Notified of their impending transfer to Soviet authorities, a riot at their POW camp erupted. No one was killed by the guards, but some POWS were wounded, and others hanged themselves. Truman granted the men a temporary reprieve, but Grew, as Acting Secretary of State, signed an order on July 11, 1945 forcing the repatriation of the Soviet POWs to the Soviet Union. Soviet co-operation, it was believed, would prove necessary to remake the face of postwar Europe. On August 31, 1945, the 153 survivors were officially returned to the Soviet Union; their ultimate fate is unknown.[25]

Other work[edit]

Grew's book Sport and Travel in the Far East was a favorite one of Theodore Roosevelt's. The introduction to the 1910 Houghton Mifflin printing of the book features the following introduction written by Roosevelt:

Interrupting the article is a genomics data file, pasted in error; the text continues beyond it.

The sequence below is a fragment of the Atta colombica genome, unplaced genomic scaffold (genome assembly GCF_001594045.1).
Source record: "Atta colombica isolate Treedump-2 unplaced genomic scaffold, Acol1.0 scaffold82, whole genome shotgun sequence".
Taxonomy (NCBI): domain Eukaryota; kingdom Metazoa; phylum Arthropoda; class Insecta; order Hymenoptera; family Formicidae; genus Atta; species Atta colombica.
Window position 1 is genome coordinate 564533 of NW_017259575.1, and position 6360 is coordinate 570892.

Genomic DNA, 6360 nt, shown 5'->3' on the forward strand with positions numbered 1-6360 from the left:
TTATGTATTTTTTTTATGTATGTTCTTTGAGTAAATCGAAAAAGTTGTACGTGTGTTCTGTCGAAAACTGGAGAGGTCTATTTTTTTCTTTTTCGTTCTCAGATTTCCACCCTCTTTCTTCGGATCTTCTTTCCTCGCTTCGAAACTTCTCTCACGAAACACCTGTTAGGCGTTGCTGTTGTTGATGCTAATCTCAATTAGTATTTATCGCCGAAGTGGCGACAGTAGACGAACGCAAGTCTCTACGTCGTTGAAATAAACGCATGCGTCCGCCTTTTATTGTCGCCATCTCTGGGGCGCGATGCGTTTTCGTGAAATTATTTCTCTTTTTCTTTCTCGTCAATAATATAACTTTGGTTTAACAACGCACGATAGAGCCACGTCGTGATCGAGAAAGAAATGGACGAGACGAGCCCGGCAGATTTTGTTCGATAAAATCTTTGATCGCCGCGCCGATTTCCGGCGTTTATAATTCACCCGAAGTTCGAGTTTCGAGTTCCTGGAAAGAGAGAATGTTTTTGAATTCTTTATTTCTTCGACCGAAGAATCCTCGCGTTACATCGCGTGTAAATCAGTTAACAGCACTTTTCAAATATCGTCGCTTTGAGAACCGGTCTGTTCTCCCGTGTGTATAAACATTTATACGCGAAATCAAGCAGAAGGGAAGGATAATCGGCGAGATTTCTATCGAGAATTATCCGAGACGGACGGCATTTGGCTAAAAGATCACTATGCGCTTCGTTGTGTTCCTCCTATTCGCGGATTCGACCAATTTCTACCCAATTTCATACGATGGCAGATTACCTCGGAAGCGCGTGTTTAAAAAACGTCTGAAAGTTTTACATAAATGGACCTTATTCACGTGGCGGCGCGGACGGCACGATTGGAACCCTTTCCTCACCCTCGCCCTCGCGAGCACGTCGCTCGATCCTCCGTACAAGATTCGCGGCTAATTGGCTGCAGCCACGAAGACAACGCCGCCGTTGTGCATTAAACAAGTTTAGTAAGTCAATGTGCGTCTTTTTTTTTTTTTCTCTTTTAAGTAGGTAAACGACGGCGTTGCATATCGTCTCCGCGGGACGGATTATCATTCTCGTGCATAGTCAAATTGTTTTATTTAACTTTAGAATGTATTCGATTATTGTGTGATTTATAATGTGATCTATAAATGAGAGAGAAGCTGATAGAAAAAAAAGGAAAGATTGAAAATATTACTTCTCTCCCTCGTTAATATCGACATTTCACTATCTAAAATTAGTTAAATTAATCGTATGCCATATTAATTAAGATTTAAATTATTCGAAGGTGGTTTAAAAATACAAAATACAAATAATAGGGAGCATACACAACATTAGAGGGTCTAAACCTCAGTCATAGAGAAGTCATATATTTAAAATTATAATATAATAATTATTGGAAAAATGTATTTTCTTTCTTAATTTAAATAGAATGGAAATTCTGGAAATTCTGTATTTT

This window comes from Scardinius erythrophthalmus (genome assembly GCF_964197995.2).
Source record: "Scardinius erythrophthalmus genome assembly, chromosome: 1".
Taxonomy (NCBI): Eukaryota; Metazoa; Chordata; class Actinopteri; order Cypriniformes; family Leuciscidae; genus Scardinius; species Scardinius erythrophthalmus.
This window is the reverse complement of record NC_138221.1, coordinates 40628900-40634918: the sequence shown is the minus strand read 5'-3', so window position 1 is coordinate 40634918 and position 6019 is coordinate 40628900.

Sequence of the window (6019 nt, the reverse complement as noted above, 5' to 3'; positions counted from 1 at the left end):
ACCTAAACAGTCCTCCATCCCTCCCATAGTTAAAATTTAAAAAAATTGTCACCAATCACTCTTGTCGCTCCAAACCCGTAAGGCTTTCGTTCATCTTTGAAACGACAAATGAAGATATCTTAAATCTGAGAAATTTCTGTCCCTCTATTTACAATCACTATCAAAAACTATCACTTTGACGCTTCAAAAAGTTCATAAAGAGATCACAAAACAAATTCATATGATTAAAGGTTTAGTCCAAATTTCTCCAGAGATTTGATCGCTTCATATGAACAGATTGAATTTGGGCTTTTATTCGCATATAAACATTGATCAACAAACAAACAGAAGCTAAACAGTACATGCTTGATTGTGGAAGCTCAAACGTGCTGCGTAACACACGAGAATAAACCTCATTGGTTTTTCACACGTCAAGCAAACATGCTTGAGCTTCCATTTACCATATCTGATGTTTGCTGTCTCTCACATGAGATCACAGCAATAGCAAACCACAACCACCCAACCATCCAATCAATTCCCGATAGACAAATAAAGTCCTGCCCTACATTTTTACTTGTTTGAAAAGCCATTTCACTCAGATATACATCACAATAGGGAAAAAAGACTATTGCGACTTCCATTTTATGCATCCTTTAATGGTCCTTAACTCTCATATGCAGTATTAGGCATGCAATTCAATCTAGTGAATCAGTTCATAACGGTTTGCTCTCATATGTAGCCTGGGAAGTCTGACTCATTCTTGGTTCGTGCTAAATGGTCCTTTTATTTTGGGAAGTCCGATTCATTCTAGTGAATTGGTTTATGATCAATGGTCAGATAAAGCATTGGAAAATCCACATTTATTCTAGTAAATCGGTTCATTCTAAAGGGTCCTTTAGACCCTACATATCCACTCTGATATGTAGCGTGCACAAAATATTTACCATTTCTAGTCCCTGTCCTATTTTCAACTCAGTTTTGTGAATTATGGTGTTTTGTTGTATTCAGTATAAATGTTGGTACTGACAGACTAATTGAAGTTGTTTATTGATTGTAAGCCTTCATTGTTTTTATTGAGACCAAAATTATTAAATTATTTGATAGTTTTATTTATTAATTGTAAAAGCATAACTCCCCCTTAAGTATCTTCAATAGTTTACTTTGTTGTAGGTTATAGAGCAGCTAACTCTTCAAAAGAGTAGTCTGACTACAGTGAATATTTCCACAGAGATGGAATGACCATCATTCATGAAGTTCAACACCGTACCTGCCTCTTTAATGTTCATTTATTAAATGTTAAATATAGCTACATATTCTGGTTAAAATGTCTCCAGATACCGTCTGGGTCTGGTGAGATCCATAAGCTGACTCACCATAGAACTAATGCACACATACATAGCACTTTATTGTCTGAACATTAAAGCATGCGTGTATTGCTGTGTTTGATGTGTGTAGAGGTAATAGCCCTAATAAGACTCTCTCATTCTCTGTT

My dear Grew,— I was greatly interested in your book "Sport and Travel in the Far East" and I think it is a fine thing to have a member of our diplomatic service able both to do what you have done, and to write about it as well and as interestingly as you have written.... Your description, both of the actual hunting and the people and surroundings, is really excellent;...

In 1945, after Grew left the State Department, he wrote two volumes of professional memoirs, published in 1952.

Personal life[edit]

Painting of his wife and her sisters, Lilla Cabot Perry, The Trio (Alice, Edith, and, Margaret Perry) by their mother, Lilla Cabot Perry, ca. 1898–1900

Grew married Alice Perry (b. 1884), the daughter of premier American impressionist painter Lilla Cabot Perry (1848–1933), daughter of Dr. Samuel Cabot (of the New England Cabots). Alice's father was noted American scholar Thomas Sergeant Perry (1845–1928). Through her paternal grandfather, Alice was a great-granddaughter of famed American naval hero Oliver Hazard Perry. Together, Joseph and Alice were the parents of: